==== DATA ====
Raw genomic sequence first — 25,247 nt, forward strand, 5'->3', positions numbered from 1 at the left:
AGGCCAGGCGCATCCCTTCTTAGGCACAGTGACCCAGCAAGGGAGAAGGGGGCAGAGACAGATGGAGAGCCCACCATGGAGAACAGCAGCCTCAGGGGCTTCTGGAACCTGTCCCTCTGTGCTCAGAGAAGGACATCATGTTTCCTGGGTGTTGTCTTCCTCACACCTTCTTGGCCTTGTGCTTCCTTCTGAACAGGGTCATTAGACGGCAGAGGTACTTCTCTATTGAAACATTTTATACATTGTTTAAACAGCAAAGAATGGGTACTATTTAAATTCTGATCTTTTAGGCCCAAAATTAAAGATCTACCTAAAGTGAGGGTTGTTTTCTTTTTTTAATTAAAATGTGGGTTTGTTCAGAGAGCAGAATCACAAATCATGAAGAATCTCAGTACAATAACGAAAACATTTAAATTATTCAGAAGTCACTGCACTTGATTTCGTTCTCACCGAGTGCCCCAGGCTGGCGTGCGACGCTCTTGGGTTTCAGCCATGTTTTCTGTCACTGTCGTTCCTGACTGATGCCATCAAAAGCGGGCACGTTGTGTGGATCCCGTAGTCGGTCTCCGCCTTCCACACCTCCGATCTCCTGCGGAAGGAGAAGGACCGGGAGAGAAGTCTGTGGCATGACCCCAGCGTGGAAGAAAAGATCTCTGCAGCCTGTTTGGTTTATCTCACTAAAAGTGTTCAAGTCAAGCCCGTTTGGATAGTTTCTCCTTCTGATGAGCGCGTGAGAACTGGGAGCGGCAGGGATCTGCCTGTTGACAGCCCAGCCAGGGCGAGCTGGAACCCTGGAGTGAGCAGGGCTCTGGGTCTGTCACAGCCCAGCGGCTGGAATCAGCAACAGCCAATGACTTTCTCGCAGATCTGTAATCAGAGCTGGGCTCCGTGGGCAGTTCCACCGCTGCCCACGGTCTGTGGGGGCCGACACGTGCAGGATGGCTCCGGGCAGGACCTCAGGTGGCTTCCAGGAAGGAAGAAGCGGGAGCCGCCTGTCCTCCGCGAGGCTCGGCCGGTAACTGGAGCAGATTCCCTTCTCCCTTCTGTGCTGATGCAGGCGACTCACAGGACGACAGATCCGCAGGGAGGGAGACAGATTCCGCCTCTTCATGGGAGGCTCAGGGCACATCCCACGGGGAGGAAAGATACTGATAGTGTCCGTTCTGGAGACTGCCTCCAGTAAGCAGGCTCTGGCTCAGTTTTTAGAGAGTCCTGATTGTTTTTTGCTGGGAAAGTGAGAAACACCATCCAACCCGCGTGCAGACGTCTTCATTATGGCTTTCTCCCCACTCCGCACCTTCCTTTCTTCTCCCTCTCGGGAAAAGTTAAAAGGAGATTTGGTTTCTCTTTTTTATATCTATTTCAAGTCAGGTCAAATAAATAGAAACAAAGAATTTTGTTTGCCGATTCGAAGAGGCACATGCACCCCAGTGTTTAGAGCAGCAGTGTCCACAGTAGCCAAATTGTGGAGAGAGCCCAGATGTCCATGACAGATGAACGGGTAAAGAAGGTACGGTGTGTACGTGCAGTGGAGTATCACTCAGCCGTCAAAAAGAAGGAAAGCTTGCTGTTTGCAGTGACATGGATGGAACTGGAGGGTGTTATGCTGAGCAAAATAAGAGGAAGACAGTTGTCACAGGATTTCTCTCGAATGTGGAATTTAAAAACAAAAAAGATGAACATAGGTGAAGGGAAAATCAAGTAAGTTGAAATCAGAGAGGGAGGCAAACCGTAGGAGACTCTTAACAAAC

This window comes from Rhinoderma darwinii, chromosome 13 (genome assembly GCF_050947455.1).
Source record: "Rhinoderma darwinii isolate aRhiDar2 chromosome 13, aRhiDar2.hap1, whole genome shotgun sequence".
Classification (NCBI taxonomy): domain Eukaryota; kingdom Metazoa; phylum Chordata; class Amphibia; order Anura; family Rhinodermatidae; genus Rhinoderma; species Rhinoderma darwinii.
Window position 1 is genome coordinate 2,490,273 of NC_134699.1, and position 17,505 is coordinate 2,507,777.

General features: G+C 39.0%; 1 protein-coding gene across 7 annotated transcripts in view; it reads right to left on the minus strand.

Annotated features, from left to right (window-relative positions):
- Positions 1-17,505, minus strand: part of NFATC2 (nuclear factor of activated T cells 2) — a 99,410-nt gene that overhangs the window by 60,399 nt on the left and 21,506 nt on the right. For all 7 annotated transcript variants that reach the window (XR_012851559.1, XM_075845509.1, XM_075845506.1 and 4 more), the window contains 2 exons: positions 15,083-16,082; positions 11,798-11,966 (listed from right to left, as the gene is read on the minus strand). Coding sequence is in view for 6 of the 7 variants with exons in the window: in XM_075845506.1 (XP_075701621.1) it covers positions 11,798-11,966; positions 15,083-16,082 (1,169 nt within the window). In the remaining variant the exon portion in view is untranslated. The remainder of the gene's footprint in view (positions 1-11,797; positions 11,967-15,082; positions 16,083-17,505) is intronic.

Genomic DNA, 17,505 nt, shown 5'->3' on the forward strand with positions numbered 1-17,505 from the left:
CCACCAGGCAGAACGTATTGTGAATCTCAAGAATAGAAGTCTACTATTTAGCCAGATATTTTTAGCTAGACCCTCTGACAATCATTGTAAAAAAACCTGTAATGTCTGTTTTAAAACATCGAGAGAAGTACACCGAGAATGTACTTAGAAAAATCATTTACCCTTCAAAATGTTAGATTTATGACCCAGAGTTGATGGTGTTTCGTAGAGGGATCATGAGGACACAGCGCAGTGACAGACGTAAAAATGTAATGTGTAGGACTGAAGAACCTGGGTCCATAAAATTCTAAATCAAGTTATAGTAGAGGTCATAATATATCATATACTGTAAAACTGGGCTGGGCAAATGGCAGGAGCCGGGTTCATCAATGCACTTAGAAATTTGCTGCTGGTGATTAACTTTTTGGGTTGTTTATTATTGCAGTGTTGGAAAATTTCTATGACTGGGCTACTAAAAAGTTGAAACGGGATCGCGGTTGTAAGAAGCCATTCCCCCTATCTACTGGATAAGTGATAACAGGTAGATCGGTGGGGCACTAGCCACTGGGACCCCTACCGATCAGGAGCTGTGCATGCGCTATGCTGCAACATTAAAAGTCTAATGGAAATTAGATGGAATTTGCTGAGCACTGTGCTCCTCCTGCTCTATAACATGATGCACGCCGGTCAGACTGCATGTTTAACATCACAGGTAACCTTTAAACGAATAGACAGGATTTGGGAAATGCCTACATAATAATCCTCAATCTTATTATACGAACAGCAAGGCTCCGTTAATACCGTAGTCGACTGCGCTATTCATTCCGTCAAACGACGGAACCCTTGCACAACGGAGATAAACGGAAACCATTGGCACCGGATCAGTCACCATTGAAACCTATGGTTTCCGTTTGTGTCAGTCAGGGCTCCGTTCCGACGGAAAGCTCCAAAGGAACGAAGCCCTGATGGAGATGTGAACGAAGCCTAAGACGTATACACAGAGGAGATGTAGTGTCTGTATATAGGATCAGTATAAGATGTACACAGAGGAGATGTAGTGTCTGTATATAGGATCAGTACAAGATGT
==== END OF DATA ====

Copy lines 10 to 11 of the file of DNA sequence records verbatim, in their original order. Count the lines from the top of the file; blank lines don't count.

Genomic DNA, 17,505 nt, shown 5'->3' on the forward strand with positions numbered 1-17,505 from the left:
CCACCAGGCAGAACGTATTGTGAATCTCAAGAATAGAAGTCTACTATTTAGCCAGATATTTTTAGCTAGACCCTCTGACAATCATTGTAAAAAAACCTGTAATGTCTGTTTTAAAACATCGAGAGAAGTACACCGAGAATGTACTTAGAAAAATCATTTACCCTTCAAAATGTTAGATTTATGACCCAGAGTTGATGGTGTTTCGTAGAGGGATCATGAGGACACAGCGCAGTGACAGACGTAAAAATGTAATGTGTAGGACTGAAGAACCTGGGTCCATAAAATTCTAAATCAAGTTATAGTAGAGGTCATAATATATCATATACTGTAAAACTGGGCTGGGCAAATGGCAGGAGCCGGGTTCATCAATGCACTTAGAAATTTGCTGCTGGTGATTAACTTTTTGGGTTGTTTATTATTGCAGTGTTGGAAAATTTCTATGACTGGGCTACTAAAAAGTTGAAACGGGATCGCGGTTGTAAGAAGCCATTCCCCCTATCTACTGGATAAGTGATAACAGGTAGATCGGTGGGGCACTAGCCACTGGGACCCCTACCGATCAGGAGCTGTGCATGCGCTATGCTGCAACATTAAAAGTCTAATGGAAATTAGATGGAATTTGCTGAGCACTGTGCTCCTCCTGCTCTATAACATGATGCACGCCGGTCAGACTGCATGTTTAACATCACAGGTAACCTTTAAACGAATAGACAGGATTTGGGAAATGCCTACATAATAATCCTCAATCTTATTATACGAACAGCAAGGCTCCGTTAATACCGTAGTCGACTGCGCTATTCATTCCGTCAAACGACGGAACCCTTGCACAACGGAGATAAACGGAAACCATTGGCACCGGATCAGTCACCATTGAAACCTATGGTTTCCGTTTGTGTCAGTCAGGGCTCCGTTCCGACGGAAAGCTCCAAAGGAACGAAGCCCTGATGGAGATGTGAACGAAGCCTAAGACGTATACACAGAGGAGATGTAGTGTCTGTATATAGGATCAGTATAAGATGTACACAGAGGAGATGTAGTGTCTGTATATAGGATCAGTACAAGATGT